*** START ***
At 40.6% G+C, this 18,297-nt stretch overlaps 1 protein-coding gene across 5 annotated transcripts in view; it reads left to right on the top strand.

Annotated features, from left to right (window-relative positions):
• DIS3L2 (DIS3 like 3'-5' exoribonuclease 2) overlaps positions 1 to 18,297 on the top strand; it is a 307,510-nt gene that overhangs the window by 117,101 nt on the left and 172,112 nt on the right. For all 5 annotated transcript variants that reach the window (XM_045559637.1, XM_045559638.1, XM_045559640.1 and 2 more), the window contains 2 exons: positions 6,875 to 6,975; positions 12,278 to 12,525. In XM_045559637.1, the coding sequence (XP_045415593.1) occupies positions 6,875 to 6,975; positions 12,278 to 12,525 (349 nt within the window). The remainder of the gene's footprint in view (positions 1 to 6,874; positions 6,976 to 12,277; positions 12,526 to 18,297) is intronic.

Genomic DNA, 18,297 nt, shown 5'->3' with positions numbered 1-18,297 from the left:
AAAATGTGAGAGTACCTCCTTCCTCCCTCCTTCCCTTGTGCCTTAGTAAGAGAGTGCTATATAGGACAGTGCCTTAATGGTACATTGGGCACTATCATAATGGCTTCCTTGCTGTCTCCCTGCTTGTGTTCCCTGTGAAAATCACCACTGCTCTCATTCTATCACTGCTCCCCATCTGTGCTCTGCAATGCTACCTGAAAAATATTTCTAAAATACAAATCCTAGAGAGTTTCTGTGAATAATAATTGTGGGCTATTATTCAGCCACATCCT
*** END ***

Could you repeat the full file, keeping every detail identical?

At 40.6% G+C, this 18,297-nt stretch overlaps 1 protein-coding gene across 5 annotated transcripts in view; it reads left to right on the top strand.

Annotated features, from left to right (window-relative positions):
• DIS3L2 (DIS3 like 3'-5' exoribonuclease 2) overlaps positions 1 to 18,297 on the top strand; it is a 307,510-nt gene that overhangs the window by 117,101 nt on the left and 172,112 nt on the right. For all 5 annotated transcript variants that reach the window (XM_045559637.1, XM_045559638.1, XM_045559640.1 and 2 more), the window contains 2 exons: positions 6,875 to 6,975; positions 12,278 to 12,525. In XM_045559637.1, the coding sequence (XP_045415593.1) occupies positions 6,875 to 6,975; positions 12,278 to 12,525 (349 nt within the window). The remainder of the gene's footprint in view (positions 1 to 6,874; positions 6,976 to 12,277; positions 12,526 to 18,297) is intronic.

Genomic DNA, 18,297 nt, shown 5'->3' with positions numbered 1-18,297 from the left:
AAAATGTGAGAGTACCTCCTTCCTCCCTCCTTCCCTTGTGCCTTAGTAAGAGAGTGCTATATAGGACAGTGCCTTAATGGTACATTGGGCACTATCATAATGGCTTCCTTGCTGTCTCCCTGCTTGTGTTCCCTGTGAAAATCACCACTGCTCTCATTCTATCACTGCTCCCCATCTGTGCTCTGCAATGCTACCTGAAAAATATTTCTAAAATACAAATCCTAGAGAGTTTCTGTGAATAATAATTGTGGGCTATTATTCAGCCACATCCT